But when I logged on CS I found that I had to pay once again.
    So I wondered if I would still find the same reactivity and feeling of community.
    Your article brings a lot of valuable thoughts on the evolution of our society.

    1. Thanks, Jojo! I know how you feel about being ready to get back out there again. 🙂

      It’s true that CS does now have a paid option (around USD$15 a year, if I remember correctly) but it’s just their “verification” option and totally not necessary to use the site. As I said above, I do think the community feeling has been a bit diluted by people who are using Couchsurfing either to find hook-ups, or looking for nothing more than free places to stay. But I do still find people who have the real CS spirit and want to meet people and/or have a cultural exchange – it just takes a little more work to filter through the profiles than it did a few years ago.

      Thanks for commenting and keep in touch!


      1. From what I see, myself and other people. The 15$ is not only verification. It’s to use the website. So many people who would mostly host, will less be keen to pay this to welcome people. But somehow this will probably filter members. Good or bad, I don’t know yet.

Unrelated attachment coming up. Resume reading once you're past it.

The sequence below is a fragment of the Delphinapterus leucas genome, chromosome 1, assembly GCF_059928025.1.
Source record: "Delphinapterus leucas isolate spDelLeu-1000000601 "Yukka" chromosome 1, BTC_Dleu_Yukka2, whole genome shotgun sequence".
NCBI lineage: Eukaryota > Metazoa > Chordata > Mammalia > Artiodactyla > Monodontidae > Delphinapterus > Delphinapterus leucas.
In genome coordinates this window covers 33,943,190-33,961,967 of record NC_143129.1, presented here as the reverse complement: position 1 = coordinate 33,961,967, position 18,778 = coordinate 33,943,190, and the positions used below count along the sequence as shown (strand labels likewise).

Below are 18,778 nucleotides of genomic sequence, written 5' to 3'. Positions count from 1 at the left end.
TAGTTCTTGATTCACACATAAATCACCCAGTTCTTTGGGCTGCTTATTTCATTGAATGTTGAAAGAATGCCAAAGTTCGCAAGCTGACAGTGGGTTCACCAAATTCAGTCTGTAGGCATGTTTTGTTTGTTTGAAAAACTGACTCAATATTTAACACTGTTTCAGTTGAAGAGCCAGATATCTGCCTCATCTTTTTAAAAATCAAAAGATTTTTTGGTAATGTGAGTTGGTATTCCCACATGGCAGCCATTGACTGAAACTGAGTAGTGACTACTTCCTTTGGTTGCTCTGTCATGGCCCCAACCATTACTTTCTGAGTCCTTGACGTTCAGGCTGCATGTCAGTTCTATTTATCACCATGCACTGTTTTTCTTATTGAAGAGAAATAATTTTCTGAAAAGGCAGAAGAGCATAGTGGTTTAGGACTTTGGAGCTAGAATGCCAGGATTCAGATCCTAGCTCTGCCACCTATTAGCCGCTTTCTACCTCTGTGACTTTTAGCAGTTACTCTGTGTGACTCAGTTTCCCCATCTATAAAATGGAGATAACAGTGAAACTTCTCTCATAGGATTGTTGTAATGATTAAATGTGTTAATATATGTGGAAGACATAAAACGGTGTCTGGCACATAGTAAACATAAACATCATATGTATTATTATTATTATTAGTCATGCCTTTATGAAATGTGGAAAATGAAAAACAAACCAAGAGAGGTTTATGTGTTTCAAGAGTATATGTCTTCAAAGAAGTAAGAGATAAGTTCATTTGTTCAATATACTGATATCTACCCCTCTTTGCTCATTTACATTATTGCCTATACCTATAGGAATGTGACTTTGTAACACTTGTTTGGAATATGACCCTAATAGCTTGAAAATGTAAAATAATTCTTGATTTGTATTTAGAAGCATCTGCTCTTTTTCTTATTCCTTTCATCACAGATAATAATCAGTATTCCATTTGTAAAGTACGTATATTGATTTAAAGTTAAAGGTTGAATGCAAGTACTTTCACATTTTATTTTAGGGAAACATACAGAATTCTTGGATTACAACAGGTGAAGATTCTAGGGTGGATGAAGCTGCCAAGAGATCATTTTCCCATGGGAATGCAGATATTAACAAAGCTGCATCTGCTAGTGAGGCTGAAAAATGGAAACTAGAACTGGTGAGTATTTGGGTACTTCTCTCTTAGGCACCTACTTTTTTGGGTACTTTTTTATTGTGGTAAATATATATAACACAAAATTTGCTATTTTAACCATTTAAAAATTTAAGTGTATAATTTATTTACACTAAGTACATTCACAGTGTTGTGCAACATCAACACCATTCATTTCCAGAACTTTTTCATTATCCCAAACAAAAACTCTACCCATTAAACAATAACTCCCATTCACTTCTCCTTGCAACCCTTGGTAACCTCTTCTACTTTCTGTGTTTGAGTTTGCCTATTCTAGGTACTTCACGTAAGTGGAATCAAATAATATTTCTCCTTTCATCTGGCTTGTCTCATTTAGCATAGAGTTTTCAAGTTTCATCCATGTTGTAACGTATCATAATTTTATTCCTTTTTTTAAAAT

I just realized a dream with a solidarity challenge
        400km by bike with my first online money pot for the indigenous peoples of the Amazon.
        With the aim dream of meeting the member of the band Gojira. And yesterday I did!!
        It’s all on my Instagram @travelnroll

  3. Awesome reading and helpful tips!! Thank you! I would also like to add that it costs $60 to get verified. Is this a new thing and is it necessary to get good spots?

    1. Hi Vanessa,

      Thank you! Glad you’re enjoying the blog. 🙂